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News Release | U.S. PIRG | Budget

White House Plan to Close Special Interest Tax Loopholes Is the Right Approach to Reform, But Details Matter

Statement by Phineas Baxandall, Senior Tax and Budget Analyst for the U.S. Public Interest Research Group, in response to the White House announcement today proposing to eliminate tax loopholes and preferences.

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News Release | U.S. PIRG | Budget, Transportation

House Transportation Bill a Step Backwards, Lacks Serious Funding Mechanism

 

Statement of U.S. PIRG Tax and Budget Associate Dan Smith on the House transportation reauthorization bill introduced today.

 

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News Release | U.S. PIRG | Budget, Tax

Obama: Companies Shouldn’t Dodge Taxes

Statement of US PIRG Tax and Budget Associate Dan Smith on President Obama’s State of the Union Address.

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Media Hit | Budget

The Economist: You’re on film: The trouble with outsourcing traffic-law enforcement

Phineas Baxandall at the US Public Interest Research Group, a non-partisan advocacy, says the trend toward privatising the enforcement of traffic laws poses inherent conflicts of interest. Municipalities typically sign up because they are strapped for cash. When the contract involves revenue-sharing between the vendor and the municipality, there is an incentive to issue more tickets than necessary. But even flat-fee contracts can cause problems, if the system is implicitly tuned to recoup that fee by, in effect, setting a quota of tickets to be issued.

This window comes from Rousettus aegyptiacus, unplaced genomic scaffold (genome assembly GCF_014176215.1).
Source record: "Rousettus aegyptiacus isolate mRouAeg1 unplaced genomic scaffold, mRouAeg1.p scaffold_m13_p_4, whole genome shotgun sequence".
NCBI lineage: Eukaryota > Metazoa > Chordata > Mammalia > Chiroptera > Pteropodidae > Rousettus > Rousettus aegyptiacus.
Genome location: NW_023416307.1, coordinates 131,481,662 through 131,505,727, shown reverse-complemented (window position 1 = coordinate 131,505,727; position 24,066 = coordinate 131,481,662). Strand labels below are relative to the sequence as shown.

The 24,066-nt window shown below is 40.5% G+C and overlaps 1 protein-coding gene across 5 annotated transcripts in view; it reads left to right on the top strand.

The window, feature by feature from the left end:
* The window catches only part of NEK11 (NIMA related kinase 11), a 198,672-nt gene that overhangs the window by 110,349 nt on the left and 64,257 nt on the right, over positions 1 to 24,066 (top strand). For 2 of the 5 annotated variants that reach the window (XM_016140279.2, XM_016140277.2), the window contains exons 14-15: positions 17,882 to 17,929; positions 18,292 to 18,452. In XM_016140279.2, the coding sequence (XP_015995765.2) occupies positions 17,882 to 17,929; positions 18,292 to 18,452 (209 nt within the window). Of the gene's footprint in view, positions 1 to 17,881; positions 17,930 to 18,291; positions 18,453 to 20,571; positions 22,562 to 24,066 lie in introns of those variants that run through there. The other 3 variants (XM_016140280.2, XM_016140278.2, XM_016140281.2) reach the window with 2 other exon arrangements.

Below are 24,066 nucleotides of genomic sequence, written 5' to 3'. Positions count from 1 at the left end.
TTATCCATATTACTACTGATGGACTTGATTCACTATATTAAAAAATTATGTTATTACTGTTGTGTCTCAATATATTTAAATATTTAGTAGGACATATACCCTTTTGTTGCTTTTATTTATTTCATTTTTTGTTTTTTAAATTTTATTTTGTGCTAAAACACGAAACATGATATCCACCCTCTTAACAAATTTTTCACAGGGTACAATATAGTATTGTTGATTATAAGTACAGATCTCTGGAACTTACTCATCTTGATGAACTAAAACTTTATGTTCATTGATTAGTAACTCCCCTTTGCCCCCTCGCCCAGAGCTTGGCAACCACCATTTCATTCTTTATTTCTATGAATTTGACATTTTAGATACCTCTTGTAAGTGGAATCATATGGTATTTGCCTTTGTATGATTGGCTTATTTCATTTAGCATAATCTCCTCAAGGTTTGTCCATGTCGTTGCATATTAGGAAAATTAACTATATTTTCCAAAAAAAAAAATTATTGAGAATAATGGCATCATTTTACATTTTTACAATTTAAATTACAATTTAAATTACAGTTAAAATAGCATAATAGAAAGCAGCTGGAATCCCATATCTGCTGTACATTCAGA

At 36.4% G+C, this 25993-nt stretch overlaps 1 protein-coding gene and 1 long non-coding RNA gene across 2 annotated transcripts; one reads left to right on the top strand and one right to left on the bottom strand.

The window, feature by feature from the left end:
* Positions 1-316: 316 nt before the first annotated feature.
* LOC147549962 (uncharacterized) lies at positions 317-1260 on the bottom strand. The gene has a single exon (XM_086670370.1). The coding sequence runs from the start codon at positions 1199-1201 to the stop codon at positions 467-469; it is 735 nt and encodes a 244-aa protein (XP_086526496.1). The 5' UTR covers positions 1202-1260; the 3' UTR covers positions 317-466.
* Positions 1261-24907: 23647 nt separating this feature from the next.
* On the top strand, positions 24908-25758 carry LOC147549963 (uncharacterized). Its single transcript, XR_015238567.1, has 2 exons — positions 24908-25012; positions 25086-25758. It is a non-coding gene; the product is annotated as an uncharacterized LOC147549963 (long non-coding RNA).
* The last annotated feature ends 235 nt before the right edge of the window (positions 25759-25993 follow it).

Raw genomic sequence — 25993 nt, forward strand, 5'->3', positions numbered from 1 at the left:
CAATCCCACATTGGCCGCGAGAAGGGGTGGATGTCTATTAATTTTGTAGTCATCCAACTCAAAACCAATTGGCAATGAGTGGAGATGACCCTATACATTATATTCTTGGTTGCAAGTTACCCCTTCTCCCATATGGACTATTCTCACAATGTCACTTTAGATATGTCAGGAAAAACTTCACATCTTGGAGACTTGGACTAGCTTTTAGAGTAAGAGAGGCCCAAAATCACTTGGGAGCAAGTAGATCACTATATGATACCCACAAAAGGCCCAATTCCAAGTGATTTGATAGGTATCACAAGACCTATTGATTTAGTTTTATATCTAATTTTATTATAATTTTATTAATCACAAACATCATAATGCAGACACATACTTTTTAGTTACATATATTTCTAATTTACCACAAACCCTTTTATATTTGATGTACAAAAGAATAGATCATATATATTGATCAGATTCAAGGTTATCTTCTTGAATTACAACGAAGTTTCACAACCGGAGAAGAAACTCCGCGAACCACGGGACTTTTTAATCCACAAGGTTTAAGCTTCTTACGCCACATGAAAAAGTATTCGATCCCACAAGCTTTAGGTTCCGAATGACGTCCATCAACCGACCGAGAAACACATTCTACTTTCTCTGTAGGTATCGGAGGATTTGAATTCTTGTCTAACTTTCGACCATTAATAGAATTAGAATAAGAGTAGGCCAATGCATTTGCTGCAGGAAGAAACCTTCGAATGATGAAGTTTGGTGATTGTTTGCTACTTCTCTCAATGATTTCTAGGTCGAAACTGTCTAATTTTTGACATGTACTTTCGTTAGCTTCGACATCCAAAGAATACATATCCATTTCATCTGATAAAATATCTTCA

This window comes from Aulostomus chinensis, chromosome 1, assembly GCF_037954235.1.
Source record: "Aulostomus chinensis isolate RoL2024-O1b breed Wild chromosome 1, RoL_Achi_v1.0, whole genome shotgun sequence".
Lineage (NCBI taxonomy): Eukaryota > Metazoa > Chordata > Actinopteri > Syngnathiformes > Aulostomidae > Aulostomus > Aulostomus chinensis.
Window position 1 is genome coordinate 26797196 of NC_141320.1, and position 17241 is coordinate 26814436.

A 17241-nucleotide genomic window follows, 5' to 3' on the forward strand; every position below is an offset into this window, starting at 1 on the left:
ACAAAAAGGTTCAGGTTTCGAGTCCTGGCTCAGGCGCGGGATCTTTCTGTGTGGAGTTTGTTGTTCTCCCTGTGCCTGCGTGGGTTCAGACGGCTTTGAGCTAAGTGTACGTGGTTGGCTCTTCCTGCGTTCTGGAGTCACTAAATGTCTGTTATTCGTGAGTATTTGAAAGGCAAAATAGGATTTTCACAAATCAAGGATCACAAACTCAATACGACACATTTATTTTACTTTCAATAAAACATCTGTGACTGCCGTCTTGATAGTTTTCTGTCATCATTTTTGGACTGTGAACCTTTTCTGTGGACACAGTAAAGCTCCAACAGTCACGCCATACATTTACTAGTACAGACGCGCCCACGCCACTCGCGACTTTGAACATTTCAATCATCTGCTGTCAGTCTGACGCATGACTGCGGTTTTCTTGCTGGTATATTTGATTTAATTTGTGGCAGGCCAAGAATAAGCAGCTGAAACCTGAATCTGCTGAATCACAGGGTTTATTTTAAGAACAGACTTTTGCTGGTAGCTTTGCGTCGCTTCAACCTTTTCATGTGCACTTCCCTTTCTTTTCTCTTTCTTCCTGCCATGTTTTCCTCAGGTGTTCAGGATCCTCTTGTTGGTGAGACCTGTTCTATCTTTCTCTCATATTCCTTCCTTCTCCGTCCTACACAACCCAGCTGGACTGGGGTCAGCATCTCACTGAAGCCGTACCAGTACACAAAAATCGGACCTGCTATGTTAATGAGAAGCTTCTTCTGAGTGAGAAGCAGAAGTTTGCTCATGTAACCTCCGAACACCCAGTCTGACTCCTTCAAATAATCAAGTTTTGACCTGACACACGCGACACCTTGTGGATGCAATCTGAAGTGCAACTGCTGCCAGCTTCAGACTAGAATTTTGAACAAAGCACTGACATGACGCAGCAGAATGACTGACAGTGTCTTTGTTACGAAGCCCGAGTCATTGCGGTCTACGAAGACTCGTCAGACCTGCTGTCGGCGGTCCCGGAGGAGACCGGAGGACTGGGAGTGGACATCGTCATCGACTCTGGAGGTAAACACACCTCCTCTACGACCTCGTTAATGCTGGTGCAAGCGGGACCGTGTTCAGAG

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News Release | U.S. PIRG Education Fund | Tax

Tax Havens Used by Romney and Large Corporations Cost Taxpayers Billions

With the heightened attention paid to Mitt Romney’s use of offshore tax havens, it is important to remember that tax havens are more than just an electoral issue. Tax havens are a serious policy matter that profoundly affects ordinary Americans, our economy, our national debt and our long-term competitiveness.

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PRIORITY ACTION

Some of the nation’s most prosperous people and companies — including GE, Google and Goldman Sachs — avoid paying the taxes they owe, costing taxpayers $150 billion just last year.